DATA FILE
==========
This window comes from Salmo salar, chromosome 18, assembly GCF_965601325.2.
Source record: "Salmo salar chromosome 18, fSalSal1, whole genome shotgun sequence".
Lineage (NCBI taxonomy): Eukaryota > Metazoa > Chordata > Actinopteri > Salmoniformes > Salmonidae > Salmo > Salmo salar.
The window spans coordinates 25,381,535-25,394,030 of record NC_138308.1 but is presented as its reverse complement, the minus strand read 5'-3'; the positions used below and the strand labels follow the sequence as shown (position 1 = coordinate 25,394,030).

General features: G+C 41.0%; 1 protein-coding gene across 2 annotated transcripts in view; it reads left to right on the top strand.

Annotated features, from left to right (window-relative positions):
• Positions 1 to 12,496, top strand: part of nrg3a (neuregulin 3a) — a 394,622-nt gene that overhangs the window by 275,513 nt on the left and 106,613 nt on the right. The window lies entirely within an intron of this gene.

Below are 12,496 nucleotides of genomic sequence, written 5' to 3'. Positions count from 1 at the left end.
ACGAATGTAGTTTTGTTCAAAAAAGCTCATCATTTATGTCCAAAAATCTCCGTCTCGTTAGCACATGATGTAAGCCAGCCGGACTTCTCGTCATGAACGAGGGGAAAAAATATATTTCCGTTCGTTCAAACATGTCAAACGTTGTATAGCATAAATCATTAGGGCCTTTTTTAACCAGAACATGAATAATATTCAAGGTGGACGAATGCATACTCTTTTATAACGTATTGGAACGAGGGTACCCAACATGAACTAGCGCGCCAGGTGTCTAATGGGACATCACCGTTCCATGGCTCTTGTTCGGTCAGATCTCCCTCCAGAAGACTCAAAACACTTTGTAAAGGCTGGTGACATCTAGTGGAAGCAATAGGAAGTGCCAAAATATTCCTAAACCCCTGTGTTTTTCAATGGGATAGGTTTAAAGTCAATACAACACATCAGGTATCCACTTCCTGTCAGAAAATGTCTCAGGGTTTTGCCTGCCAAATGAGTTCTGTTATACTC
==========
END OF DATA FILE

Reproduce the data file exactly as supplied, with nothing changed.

This window comes from Salmo salar, chromosome 18, assembly GCF_965601325.2.
Source record: "Salmo salar chromosome 18, fSalSal1, whole genome shotgun sequence".
Lineage (NCBI taxonomy): Eukaryota > Metazoa > Chordata > Actinopteri > Salmoniformes > Salmonidae > Salmo > Salmo salar.
The window spans coordinates 25,381,535-25,394,030 of record NC_138308.1 but is presented as its reverse complement, the minus strand read 5'-3'; the positions used below and the strand labels follow the sequence as shown (position 1 = coordinate 25,394,030).

General features: G+C 41.0%; 1 protein-coding gene across 2 annotated transcripts in view; it reads left to right on the top strand.

Annotated features, from left to right (window-relative positions):
• Positions 1 to 12,496, top strand: part of nrg3a (neuregulin 3a) — a 394,622-nt gene that overhangs the window by 275,513 nt on the left and 106,613 nt on the right. The window lies entirely within an intron of this gene.

Below are 12,496 nucleotides of genomic sequence, written 5' to 3'. Positions count from 1 at the left end.
ACGAATGTAGTTTTGTTCAAAAAAGCTCATCATTTATGTCCAAAAATCTCCGTCTCGTTAGCACATGATGTAAGCCAGCCGGACTTCTCGTCATGAACGAGGGGAAAAAATATATTTCCGTTCGTTCAAACATGTCAAACGTTGTATAGCATAAATCATTAGGGCCTTTTTTAACCAGAACATGAATAATATTCAAGGTGGACGAATGCATACTCTTTTATAACGTATTGGAACGAGGGTACCCAACATGAACTAGCGCGCCAGGTGTCTAATGGGACATCACCGTTCCATGGCTCTTGTTCGGTCAGATCTCCCTCCAGAAGACTCAAAACACTTTGTAAAGGCTGGTGACATCTAGTGGAAGCAATAGGAAGTGCCAAAATATTCCTAAACCCCTGTGTTTTTCAATGGGATAGGTTTAAAGTCAATACAACACATCAGGTATCCACTTCCTGTCAGAAAATGTCTCAGGGTTTTGCCTGCCAAATGAGTTCTGTTATACTC